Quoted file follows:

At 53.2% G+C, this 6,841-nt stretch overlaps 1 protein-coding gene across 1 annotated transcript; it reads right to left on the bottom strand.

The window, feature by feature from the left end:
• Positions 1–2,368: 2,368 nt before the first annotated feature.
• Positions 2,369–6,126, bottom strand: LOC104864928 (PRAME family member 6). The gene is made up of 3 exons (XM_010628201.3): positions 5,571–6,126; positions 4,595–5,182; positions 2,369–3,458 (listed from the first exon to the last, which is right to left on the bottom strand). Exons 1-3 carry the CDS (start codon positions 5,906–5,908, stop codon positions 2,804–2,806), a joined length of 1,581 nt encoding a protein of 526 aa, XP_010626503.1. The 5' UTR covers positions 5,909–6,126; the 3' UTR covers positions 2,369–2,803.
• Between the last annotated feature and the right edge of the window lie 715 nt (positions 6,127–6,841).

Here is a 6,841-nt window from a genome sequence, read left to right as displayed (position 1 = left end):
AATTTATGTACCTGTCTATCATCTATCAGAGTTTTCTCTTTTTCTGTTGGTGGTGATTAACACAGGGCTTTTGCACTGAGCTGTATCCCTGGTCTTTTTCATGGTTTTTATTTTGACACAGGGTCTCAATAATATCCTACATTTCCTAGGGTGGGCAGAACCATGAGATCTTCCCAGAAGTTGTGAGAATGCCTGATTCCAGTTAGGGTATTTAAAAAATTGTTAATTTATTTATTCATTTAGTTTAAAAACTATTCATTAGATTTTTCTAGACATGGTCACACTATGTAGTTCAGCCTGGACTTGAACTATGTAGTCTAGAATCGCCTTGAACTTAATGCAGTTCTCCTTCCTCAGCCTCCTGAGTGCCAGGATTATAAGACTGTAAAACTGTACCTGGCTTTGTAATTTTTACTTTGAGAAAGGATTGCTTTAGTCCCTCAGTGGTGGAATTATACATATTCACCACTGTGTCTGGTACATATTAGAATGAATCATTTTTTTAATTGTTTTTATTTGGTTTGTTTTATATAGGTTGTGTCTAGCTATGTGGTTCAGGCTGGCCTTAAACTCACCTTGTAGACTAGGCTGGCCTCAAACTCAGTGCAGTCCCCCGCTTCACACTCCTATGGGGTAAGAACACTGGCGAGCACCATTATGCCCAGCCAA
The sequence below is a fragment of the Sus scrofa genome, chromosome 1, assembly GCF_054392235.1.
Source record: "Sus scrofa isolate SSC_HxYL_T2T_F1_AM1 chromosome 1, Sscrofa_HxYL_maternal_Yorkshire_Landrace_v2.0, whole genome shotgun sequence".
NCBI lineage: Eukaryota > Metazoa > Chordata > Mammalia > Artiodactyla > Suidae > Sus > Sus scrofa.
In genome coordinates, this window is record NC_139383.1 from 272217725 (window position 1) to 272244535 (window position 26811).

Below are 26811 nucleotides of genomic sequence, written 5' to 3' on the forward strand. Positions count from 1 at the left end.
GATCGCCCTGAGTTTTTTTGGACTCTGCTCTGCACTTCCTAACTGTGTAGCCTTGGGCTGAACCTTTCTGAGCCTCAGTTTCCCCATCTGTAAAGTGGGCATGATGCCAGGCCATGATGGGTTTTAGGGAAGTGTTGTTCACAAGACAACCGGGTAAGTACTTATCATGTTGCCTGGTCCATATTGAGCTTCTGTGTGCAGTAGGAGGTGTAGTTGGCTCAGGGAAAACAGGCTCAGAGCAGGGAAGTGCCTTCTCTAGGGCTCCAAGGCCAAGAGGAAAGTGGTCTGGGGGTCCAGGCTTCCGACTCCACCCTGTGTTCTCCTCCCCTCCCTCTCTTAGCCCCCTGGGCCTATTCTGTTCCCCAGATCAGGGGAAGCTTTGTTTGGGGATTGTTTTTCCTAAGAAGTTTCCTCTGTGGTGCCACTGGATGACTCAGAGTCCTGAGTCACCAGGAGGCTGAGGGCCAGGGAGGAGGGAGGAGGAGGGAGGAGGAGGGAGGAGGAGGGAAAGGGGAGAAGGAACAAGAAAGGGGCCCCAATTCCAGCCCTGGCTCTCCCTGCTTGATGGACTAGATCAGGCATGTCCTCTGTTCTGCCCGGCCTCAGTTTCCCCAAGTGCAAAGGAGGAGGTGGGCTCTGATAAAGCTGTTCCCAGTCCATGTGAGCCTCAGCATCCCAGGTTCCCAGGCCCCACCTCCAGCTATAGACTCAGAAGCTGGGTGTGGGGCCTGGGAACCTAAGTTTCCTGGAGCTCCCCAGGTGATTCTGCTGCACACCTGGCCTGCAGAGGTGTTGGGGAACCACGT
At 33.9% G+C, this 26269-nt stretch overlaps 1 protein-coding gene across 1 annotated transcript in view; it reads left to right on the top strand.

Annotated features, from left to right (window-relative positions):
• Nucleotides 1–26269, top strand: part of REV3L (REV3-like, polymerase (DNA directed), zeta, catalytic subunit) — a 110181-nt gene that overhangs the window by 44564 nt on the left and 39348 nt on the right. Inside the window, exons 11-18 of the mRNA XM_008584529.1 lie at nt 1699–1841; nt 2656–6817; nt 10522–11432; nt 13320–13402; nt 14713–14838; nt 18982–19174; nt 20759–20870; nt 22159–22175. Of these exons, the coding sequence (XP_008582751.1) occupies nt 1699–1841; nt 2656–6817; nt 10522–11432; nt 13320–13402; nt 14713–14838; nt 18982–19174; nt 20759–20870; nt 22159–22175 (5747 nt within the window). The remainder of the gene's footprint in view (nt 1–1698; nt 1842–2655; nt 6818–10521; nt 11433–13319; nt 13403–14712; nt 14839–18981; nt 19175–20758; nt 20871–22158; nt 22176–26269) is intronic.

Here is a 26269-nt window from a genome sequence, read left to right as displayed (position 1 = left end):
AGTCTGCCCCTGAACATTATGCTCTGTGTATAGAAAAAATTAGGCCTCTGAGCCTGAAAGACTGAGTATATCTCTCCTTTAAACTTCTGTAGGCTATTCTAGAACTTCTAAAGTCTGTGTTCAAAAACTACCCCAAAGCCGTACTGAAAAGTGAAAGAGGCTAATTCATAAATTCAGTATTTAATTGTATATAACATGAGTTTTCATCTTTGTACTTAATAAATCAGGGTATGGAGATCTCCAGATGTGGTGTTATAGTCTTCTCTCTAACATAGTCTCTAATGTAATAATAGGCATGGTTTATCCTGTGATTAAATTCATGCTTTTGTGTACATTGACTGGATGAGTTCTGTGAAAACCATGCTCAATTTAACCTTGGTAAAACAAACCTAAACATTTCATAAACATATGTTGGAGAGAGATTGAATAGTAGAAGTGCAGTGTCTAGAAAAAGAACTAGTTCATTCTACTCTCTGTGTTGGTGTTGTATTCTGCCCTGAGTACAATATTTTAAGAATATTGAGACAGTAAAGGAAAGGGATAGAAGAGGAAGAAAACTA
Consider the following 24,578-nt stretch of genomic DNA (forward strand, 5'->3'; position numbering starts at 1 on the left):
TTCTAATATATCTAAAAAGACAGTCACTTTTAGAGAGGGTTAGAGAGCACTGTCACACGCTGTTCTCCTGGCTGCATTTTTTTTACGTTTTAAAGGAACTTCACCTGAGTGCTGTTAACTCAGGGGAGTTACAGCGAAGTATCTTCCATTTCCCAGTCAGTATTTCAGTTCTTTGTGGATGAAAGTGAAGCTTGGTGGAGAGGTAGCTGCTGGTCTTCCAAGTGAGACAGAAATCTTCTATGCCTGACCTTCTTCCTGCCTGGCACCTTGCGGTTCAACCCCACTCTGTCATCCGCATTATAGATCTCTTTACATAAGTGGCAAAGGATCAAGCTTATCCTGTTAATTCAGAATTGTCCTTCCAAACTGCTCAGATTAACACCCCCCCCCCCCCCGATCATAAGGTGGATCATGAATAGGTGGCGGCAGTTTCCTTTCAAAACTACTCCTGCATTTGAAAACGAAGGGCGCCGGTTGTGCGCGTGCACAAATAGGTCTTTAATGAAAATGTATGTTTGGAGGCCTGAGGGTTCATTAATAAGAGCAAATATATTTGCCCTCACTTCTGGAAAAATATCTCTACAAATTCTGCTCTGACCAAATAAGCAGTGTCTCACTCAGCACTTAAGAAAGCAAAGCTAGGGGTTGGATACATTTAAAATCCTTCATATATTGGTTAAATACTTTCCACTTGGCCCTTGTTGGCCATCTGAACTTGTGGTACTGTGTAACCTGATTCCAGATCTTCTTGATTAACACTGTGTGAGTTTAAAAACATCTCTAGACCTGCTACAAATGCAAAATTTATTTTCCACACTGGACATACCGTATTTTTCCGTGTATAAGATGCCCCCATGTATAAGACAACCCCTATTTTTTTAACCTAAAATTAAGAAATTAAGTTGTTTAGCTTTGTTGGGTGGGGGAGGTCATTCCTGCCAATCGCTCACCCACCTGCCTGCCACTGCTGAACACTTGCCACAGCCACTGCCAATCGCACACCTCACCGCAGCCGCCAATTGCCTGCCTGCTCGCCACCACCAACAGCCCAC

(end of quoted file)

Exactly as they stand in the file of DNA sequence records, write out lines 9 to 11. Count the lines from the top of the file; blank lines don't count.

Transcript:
Source record: "Sus scrofa isolate SSC_HxYL_T2T_F1_AM1 chromosome 1, Sscrofa_HxYL_maternal_Yorkshire_Landrace_v2.0, whole genome shotgun sequence".
NCBI lineage: Eukaryota > Metazoa > Chordata > Mammalia > Artiodactyla > Suidae > Sus > Sus scrofa.
In genome coordinates, this window is record NC_139383.1 from 272217725 (window position 1) to 272244535 (window position 26811).